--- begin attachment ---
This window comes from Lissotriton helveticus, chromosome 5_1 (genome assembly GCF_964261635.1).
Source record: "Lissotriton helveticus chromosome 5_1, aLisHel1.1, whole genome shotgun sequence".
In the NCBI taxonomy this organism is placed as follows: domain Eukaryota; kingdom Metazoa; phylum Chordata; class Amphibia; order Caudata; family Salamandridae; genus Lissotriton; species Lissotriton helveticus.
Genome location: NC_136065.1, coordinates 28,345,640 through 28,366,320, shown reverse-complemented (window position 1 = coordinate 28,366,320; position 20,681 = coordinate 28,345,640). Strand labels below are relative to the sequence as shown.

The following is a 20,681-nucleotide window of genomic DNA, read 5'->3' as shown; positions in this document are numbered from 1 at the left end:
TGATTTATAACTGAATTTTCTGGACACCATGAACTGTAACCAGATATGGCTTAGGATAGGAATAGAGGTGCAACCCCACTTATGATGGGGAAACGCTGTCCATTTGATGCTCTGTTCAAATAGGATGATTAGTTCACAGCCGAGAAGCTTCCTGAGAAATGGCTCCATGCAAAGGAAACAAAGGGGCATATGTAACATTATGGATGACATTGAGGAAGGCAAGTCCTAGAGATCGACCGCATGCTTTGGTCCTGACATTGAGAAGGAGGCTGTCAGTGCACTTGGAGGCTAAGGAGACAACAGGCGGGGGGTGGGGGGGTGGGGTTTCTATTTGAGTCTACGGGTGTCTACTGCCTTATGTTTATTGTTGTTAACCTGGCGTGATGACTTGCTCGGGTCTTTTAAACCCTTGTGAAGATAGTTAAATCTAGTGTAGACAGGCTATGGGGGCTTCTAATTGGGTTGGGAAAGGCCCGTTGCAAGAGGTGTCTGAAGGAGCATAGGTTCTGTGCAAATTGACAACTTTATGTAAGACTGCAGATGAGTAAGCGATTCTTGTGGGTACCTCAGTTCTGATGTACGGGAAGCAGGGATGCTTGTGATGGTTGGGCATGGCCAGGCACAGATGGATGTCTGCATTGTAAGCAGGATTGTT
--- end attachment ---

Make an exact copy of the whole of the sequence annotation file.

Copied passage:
This window comes from Lissotriton helveticus, chromosome 5_1 (genome assembly GCF_964261635.1).
Source record: "Lissotriton helveticus chromosome 5_1, aLisHel1.1, whole genome shotgun sequence".
In the NCBI taxonomy this organism is placed as follows: domain Eukaryota; kingdom Metazoa; phylum Chordata; class Amphibia; order Caudata; family Salamandridae; genus Lissotriton; species Lissotriton helveticus.
Genome location: NC_136065.1, coordinates 28,345,640 through 28,366,320, shown reverse-complemented (window position 1 = coordinate 28,366,320; position 20,681 = coordinate 28,345,640). Strand labels below are relative to the sequence as shown.

The following is a 20,681-nucleotide window of genomic DNA, read 5'->3' as shown; positions in this document are numbered from 1 at the left end:
TGATTTATAACTGAATTTTCTGGACACCATGAACTGTAACCAGATATGGCTTAGGATAGGAATAGAGGTGCAACCCCACTTATGATGGGGAAACGCTGTCCATTTGATGCTCTGTTCAAATAGGATGATTAGTTCACAGCCGAGAAGCTTCCTGAGAAATGGCTCCATGCAAAGGAAACAAAGGGGCATATGTAACATTATGGATGACATTGAGGAAGGCAAGTCCTAGAGATCGACCGCATGCTTTGGTCCTGACATTGAGAAGGAGGCTGTCAGTGCACTTGGAGGCTAAGGAGACAACAGGCGGGGGGTGGGGGGGTGGGGTTTCTATTTGAGTCTACGGGTGTCTACTGCCTTATGTTTATTGTTGTTAACCTGGCGTGATGACTTGCTCGGGTCTTTTAAACCCTTGTGAAGATAGTTAAATCTAGTGTAGACAGGCTATGGGGGCTTCTAATTGGGTTGGGAAAGGCCCGTTGCAAGAGGTGTCTGAAGGAGCATAGGTTCTGTGCAAATTGACAACTTTATGTAAGACTGCAGATGAGTAAGCGATTCTTGTGGGTACCTCAGTTCTGATGTACGGGAAGCAGGGATGCTTGTGATGGTTGGGCATGGCCAGGCACAGATGGATGTCTGCATTGTAAGCAGGATTGTT